As a geriatric care manager, I’m often called when a difficult family has created disruption and chaos with service providers and their staff. A geriatric care manager can help elder care and senior care providers cope and care for difficult families in an attempt to ensure that the older adult continues to receive the care they need. My role is to collaborate, strategize, problem solve and communicate in a way that bridges the gap between the difficult aging family and the organizations that care for them. All this naturally translates in to improved quality of life and care for the older adult.
Let’s not kid ourselves…
When you work with aging families, you have a long list of stories about families that pushed you to the limit and required more patience than the average family. Difficult aging families can create chaos in an organization and can even impact the care other clients, residents and patients receive. If left unchecked, they can bring an organization to its breaking point and create burn out with staff. Dealing with difficult aging families is especially challenging when there is a vulnerable older adult in the eye of the storm and we, as professionals, have to stay engaged with the process (i.e. the difficult family) in order to protect, provide care and advocate for our aging client, resident or patient.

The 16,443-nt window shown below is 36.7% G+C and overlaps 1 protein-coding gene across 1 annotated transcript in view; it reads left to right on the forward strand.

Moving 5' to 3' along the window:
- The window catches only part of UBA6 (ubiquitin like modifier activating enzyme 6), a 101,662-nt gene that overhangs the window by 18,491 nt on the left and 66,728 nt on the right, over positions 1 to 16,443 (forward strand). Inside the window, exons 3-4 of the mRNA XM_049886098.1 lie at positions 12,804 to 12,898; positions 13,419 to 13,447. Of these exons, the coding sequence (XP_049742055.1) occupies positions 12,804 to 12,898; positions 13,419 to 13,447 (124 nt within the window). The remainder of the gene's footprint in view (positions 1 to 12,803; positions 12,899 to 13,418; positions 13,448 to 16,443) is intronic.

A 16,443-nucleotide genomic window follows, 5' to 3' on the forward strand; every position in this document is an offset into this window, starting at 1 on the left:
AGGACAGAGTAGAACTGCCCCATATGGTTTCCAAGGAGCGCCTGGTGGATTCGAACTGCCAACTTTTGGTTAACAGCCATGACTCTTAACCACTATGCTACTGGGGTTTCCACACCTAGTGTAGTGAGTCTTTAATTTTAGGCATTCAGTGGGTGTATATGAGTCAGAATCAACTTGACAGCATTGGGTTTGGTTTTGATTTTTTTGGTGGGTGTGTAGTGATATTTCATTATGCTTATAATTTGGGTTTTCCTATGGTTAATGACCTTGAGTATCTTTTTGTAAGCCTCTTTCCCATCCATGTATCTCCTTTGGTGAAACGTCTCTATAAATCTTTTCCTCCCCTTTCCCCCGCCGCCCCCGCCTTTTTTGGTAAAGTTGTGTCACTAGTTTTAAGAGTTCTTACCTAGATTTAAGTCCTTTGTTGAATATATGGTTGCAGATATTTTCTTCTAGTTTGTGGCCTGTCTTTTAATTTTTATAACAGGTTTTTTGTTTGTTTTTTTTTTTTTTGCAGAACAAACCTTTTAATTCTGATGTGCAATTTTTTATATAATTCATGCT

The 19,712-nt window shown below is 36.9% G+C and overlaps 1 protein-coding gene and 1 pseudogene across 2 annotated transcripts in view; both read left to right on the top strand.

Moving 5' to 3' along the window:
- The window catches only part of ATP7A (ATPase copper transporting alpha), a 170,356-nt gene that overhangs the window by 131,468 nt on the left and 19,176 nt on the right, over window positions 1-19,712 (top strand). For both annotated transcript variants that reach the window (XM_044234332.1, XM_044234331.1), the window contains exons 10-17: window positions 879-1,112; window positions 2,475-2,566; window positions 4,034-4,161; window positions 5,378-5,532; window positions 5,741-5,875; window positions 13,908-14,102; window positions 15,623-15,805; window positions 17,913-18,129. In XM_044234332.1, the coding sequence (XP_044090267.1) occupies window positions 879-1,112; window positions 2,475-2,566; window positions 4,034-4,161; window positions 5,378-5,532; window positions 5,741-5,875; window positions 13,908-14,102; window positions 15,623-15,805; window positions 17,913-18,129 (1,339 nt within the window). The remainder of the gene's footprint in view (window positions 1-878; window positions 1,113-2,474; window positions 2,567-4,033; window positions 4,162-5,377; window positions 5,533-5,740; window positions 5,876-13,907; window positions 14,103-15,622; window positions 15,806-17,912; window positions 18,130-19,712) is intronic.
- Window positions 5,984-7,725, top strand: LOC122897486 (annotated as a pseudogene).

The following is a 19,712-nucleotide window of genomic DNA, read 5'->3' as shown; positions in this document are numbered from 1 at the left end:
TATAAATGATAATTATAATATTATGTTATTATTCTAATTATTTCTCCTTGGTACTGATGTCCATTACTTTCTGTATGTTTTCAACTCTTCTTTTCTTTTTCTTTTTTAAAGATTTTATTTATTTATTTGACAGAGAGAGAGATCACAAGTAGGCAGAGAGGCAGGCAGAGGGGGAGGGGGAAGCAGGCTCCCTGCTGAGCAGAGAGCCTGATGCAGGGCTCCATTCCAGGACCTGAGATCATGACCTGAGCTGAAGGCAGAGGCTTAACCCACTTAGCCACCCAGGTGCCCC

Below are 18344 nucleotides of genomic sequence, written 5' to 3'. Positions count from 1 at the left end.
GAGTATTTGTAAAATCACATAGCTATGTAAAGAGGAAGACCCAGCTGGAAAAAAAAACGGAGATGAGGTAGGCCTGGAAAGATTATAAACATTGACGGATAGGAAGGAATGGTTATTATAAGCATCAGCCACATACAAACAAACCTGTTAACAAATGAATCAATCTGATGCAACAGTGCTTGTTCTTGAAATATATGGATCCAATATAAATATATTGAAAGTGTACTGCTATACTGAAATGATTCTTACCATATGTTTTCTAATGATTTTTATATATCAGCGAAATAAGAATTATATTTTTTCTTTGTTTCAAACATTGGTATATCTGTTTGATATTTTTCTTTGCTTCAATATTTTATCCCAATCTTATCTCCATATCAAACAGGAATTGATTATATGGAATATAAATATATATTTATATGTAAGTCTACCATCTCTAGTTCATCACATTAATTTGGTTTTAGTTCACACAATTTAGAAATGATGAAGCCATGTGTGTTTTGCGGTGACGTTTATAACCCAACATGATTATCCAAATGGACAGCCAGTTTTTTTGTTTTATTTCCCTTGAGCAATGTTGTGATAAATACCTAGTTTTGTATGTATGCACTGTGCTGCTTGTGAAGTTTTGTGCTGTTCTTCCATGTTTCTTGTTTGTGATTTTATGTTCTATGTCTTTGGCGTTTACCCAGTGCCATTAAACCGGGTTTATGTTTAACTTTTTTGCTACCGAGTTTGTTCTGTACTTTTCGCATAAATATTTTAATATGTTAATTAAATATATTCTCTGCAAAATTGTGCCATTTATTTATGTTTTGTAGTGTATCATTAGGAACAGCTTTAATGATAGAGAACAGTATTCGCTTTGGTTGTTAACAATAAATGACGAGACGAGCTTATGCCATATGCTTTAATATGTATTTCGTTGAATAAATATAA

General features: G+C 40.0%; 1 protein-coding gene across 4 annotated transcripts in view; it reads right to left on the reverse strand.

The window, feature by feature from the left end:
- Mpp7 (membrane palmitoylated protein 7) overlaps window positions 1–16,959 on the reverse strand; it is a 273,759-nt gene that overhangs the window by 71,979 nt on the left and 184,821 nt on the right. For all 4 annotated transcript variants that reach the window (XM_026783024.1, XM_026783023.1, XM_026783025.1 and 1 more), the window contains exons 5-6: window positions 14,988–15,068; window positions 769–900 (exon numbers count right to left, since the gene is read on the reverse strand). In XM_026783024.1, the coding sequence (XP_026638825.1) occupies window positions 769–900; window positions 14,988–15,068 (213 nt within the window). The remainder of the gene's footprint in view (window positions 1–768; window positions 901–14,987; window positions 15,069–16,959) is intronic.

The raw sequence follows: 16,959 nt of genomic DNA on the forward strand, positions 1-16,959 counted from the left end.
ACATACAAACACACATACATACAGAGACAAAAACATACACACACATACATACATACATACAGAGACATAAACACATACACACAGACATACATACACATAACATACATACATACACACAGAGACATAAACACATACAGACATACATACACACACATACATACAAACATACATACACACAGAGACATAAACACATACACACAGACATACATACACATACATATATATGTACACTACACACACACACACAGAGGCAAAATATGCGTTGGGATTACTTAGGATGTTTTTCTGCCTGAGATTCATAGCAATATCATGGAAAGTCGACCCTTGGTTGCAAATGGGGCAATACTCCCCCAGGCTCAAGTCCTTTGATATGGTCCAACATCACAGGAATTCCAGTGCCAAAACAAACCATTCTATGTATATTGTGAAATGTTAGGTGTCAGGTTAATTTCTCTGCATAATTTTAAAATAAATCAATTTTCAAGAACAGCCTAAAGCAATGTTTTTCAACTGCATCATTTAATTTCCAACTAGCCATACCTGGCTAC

Difficult aging families come in many forms and sizes…
Contentious: the family that right off the bat starts arguing over doctor’s orders, cold food and lack of response. They see an argument at every corner and everyone is the enemy. They may want to complain about old family grievances and family arguments break out in front of us. Arguments so intense we are sure the grievance occurred yesterday only to find out it was 30 years ago. They continue to complain about issues that have been resolved; over and over again. You find yourself always defending yourself and your care team’s actions. You hear that voice inside your head: “there is no pleasing this family”!
Time Consumers: the family that seems to think their mom or dad is the only person you have to care for. You give advice, educate, rearrange the covers, close the blind, straighten up the home, answer more questions but it’s never enough. They call you at all hours of the night and refuse to accept time constraints when you attempt to set a boundary. This family can be self-centered and unable to see that others around them also need help. They start taking valuable time away from other clients/residents/patients and you find yourself hustling to get your work done by the end of the day. We all know that charting and documentation doesn’t write itself.